In the early '70s, I landed a job with ARCO, a contractor at the time overseeing tank farms ("The Hanford Whistleblowers," HCN, 2/3/14). Working at the nukes was the best paying job around and it was what our dads did. Growing up in Richland, we walked our dads to the bus stop, and watched them ride away with name badges on (not knowing they were dosimeters). We never knew what they did, only that our dads worked in "the area."
My dad was very proud to have me work there; it made me proud to have a job that he approved of. A nuclear chemical utilities operator required no skill or school. We dressed in overalls and masks, and walked out into the "crapped up" areas to read tank levels. We also monitored the tanks from inside buildings. Every once in a while we worked in the cleaning plant, which separated the highly radioactive chemicals and sent them to the encapsulation facility. We were told by our bosses that if an alarm went off while we were monitoring tank levels, it did not mean anything and to simply push the reset button and make a note of it. In some instances, there were considerable drops in tank level, but these incidents were passed off: "Well, we will note that for the next shift."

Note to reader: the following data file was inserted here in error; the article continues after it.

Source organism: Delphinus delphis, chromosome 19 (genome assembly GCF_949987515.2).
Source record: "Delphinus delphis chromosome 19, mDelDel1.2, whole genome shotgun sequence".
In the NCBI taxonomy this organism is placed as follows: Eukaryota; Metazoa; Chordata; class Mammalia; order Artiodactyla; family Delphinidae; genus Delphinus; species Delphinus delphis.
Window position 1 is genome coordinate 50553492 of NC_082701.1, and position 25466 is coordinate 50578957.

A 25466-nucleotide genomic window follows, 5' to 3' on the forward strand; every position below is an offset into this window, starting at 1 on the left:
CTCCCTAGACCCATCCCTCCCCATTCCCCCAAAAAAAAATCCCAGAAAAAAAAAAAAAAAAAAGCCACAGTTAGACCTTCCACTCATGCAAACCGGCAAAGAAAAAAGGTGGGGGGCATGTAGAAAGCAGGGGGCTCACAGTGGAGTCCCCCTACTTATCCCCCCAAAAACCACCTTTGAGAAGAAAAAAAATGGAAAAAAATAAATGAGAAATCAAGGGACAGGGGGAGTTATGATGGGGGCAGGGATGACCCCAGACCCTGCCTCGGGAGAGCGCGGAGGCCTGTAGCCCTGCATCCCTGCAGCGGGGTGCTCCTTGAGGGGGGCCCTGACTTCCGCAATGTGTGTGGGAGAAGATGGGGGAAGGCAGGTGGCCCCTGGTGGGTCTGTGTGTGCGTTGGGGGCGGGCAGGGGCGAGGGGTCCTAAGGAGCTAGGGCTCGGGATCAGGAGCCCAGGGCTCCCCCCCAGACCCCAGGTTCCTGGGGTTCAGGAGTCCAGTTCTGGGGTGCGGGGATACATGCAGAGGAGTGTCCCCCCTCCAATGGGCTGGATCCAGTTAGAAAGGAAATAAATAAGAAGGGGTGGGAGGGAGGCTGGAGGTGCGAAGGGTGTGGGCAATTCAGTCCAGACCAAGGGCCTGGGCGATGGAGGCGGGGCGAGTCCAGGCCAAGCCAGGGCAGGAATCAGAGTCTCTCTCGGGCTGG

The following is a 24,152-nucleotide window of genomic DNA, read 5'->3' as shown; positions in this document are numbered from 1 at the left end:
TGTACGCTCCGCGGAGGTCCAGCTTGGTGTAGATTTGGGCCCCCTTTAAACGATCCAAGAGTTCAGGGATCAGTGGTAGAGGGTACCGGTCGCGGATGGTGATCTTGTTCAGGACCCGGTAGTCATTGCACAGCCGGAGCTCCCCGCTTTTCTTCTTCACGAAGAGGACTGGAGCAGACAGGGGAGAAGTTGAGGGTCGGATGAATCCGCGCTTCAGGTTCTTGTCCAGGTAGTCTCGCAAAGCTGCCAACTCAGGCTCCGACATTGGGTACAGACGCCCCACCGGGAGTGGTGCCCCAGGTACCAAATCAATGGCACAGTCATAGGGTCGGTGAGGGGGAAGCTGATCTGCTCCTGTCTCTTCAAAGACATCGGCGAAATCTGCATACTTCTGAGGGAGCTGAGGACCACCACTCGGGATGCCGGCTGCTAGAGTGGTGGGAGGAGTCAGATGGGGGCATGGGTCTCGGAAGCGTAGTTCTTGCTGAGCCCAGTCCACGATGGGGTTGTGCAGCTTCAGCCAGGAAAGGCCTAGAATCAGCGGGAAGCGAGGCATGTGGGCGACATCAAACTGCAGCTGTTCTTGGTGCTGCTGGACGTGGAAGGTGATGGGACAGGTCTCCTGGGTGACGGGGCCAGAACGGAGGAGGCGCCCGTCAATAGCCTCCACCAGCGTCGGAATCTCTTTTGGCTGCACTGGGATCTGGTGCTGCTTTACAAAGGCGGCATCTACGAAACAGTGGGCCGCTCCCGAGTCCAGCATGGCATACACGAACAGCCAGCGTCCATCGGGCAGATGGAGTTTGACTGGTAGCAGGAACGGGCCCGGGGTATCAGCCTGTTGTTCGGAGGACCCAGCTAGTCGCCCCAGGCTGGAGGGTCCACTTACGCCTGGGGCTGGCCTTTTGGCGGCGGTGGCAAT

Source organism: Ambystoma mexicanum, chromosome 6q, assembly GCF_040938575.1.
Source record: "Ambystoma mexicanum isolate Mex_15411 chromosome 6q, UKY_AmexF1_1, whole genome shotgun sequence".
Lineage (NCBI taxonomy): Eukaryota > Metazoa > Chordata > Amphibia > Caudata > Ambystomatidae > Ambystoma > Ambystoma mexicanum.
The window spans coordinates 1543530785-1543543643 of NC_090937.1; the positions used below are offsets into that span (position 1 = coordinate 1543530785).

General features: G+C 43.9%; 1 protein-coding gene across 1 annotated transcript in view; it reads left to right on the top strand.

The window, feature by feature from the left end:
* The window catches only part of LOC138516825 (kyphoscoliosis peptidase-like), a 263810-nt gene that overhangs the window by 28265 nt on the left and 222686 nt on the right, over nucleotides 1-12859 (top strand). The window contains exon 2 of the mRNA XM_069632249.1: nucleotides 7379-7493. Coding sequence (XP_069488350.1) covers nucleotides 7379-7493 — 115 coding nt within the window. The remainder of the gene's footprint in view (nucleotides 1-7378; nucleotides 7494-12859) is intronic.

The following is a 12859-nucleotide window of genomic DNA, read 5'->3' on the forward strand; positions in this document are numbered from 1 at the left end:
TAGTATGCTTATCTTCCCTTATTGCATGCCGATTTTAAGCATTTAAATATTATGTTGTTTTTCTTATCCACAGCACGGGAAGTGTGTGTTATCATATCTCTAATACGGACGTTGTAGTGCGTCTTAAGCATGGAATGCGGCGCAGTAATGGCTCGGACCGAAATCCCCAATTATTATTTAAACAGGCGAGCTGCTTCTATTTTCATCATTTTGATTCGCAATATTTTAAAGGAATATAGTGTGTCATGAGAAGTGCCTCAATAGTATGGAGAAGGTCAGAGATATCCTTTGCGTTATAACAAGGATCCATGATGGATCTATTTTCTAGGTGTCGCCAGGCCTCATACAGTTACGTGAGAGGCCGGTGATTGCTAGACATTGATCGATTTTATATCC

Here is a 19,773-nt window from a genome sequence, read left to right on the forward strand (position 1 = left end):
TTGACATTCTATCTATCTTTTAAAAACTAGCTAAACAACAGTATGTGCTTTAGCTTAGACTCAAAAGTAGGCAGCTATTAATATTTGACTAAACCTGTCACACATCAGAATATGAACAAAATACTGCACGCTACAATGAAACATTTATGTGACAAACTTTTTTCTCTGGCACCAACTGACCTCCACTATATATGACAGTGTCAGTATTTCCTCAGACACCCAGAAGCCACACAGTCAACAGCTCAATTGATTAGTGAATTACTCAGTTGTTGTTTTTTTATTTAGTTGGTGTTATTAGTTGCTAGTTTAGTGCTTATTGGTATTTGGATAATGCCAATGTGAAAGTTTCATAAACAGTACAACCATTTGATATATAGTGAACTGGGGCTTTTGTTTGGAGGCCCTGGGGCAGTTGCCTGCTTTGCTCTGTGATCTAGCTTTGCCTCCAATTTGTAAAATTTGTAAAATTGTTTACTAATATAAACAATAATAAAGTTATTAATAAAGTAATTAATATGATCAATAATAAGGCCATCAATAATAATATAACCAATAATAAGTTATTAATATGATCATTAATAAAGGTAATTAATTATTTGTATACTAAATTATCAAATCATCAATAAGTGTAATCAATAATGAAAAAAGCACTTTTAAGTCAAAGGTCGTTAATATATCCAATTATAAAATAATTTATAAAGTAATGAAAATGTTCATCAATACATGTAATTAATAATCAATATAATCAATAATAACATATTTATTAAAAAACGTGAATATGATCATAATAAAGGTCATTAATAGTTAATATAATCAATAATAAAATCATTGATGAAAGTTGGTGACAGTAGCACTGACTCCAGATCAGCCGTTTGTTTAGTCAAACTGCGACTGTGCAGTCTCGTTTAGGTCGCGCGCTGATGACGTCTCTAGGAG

The more I became aware of what was going on with lack of oversight and sheer disregard for how dangerous these materials were, the more I pushed upper management to do something. I tried to discuss the issues with my dad, but he thought I had just made them all up. How could I think that the Hanford bosses would put us in harm's way? After a year, I was let go for "security issues." Being in my very early 20s and a product of the late '60s, I told the big kahuna exactly what I thought of Hanford and that I could not morally work there anymore. I moved to Montana, as far from Hanford as I could get. My dad died in his early 60s due to overexposure from his time at the nukes, after years battling health issues.